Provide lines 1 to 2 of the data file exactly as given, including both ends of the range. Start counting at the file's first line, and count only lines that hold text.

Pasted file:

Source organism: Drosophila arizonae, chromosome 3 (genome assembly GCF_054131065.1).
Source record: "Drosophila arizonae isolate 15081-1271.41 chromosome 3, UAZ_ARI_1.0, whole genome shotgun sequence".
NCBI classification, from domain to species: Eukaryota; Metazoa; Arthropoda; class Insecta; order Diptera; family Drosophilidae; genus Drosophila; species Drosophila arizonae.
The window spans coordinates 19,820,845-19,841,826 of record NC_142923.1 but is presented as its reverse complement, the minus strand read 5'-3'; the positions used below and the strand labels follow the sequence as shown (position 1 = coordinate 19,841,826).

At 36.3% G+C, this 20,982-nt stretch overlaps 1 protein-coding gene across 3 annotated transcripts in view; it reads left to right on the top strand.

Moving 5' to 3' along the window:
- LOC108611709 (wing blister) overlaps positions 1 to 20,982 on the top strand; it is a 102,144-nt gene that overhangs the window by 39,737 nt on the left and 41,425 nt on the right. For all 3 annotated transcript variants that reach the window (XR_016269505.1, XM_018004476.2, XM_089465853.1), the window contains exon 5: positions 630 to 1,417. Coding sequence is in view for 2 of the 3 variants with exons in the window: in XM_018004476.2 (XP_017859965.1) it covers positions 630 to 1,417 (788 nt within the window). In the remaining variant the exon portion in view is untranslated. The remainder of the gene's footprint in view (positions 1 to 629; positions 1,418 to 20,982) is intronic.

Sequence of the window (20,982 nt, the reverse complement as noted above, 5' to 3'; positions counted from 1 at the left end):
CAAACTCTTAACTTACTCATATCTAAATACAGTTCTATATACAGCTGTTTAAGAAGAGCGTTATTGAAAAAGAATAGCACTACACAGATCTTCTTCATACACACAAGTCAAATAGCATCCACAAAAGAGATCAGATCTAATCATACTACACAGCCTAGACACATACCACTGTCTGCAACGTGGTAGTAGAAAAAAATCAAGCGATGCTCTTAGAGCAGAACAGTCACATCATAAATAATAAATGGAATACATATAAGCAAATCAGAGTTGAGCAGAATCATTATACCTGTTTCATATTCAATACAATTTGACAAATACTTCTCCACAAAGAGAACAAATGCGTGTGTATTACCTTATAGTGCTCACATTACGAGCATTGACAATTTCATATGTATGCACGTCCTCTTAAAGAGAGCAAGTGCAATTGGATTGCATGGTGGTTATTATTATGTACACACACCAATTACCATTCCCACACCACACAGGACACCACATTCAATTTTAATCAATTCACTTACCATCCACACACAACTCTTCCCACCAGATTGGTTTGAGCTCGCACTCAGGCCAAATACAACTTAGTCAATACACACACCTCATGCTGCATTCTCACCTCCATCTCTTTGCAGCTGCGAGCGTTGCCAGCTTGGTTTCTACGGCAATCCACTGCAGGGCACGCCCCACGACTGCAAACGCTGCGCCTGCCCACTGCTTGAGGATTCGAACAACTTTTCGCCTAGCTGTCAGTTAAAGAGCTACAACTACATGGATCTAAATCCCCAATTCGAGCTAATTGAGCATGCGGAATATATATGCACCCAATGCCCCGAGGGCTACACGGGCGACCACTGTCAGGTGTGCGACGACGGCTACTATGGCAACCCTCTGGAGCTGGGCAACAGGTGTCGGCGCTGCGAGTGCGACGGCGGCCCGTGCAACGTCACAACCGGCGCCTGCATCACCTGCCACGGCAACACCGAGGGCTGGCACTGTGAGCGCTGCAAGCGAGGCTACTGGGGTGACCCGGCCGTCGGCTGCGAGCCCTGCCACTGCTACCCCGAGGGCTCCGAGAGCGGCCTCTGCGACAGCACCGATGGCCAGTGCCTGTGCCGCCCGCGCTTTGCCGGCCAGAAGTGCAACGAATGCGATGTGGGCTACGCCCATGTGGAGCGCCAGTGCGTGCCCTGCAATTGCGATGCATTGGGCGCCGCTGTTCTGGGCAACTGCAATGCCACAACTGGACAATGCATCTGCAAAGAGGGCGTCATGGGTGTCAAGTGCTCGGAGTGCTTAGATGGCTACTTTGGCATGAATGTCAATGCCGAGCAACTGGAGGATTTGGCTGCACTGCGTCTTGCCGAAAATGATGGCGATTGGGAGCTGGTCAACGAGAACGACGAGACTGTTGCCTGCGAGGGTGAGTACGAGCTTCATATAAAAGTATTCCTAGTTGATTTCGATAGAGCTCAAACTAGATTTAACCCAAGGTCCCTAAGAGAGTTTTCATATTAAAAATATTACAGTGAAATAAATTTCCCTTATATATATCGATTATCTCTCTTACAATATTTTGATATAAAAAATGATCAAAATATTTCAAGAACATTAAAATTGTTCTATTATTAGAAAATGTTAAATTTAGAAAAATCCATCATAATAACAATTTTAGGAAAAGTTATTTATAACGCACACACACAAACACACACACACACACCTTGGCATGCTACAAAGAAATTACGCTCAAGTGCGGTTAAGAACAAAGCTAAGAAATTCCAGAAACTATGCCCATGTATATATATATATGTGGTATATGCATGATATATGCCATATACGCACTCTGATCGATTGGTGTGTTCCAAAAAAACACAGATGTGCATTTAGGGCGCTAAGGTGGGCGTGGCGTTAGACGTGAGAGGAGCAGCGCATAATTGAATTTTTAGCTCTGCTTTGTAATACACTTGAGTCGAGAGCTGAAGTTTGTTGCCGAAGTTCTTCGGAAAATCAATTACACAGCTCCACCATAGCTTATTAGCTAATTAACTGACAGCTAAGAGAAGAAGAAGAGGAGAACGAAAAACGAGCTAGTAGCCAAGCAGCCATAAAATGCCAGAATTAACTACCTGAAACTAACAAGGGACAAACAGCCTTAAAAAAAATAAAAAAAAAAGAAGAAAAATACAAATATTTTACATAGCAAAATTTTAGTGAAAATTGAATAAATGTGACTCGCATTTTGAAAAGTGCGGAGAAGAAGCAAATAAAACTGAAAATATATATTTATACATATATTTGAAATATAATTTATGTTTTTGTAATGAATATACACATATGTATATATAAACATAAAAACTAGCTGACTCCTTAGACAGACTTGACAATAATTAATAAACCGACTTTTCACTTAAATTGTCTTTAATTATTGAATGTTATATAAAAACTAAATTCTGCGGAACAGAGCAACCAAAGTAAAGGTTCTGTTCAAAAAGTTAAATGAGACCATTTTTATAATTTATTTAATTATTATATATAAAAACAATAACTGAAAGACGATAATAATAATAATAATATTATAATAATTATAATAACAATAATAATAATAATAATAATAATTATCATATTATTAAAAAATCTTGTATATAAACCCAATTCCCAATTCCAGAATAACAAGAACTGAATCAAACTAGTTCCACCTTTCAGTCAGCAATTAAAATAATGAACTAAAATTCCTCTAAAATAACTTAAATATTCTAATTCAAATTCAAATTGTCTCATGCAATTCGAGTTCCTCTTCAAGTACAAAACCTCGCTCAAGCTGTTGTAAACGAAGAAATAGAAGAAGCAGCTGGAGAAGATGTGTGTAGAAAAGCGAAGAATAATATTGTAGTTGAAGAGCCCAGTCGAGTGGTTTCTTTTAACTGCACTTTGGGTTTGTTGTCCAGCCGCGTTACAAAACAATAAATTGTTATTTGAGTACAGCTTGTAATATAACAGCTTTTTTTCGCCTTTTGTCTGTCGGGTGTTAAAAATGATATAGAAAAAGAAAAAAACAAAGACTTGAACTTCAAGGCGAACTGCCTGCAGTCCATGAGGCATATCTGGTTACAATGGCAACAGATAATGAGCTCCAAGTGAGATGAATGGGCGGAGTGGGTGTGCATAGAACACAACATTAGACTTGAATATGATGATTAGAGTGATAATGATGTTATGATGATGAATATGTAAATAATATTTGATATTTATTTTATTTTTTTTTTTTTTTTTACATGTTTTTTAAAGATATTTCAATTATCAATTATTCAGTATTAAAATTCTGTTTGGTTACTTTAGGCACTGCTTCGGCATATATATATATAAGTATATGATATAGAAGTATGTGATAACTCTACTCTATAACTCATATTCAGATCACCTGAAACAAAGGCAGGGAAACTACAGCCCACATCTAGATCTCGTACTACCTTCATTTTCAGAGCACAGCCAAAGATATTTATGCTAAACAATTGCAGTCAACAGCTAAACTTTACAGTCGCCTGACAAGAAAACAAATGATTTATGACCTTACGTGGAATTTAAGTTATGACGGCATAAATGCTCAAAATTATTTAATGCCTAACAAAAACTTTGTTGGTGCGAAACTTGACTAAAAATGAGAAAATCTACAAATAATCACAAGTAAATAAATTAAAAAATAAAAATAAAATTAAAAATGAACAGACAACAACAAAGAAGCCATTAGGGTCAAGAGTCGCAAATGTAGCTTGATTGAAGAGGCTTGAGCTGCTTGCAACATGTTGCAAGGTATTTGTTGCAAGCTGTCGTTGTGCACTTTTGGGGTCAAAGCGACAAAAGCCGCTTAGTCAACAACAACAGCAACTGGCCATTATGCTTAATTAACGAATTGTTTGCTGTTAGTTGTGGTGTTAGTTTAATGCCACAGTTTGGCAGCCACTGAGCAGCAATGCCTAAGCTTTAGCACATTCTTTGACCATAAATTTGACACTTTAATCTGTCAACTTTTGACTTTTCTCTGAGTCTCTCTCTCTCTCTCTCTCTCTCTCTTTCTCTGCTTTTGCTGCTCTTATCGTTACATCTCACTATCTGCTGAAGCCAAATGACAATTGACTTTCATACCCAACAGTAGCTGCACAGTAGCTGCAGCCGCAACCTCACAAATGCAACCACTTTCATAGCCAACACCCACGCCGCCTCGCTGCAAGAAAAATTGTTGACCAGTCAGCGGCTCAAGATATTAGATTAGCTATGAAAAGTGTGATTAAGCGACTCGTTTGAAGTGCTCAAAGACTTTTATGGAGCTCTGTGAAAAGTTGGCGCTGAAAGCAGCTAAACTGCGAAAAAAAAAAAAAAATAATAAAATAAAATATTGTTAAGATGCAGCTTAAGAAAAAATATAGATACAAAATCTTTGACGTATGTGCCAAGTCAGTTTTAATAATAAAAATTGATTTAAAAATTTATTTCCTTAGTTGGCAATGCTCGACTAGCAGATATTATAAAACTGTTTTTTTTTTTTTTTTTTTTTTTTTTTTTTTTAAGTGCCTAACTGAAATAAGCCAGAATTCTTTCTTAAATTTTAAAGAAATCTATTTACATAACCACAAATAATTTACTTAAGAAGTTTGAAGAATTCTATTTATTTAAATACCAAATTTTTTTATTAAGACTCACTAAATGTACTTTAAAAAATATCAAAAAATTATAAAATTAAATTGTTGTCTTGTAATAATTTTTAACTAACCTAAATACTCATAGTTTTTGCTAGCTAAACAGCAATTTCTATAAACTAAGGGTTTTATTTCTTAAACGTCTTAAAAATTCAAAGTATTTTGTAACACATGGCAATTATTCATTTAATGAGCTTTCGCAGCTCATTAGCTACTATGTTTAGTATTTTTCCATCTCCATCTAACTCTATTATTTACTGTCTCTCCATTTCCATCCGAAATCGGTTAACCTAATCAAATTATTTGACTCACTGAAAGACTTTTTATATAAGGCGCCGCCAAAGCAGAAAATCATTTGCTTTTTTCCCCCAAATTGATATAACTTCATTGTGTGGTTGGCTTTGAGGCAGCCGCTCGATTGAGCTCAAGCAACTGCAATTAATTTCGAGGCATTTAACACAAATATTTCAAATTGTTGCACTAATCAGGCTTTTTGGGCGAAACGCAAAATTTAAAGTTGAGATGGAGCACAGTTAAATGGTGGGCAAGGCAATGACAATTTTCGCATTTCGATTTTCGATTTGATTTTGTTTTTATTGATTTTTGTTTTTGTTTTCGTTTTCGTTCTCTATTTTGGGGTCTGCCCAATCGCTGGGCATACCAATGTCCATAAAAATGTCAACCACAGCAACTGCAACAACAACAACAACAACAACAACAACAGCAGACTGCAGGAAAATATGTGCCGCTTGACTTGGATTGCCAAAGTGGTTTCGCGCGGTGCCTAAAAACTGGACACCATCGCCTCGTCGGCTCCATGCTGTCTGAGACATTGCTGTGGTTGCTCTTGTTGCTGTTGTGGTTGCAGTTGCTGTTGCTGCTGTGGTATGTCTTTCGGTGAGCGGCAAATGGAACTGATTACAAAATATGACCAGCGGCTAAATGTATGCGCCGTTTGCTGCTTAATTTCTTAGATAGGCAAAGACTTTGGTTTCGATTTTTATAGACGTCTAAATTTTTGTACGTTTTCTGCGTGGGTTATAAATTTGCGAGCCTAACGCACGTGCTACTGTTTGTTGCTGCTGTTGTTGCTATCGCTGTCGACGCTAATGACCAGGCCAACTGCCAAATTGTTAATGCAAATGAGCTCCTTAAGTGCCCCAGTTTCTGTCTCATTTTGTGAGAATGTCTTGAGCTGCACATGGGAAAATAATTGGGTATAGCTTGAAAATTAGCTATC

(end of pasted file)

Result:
Source organism: Drosophila arizonae, chromosome 3 (genome assembly GCF_054131065.1).
Source record: "Drosophila arizonae isolate 15081-1271.41 chromosome 3, UAZ_ARI_1.0, whole genome shotgun sequence".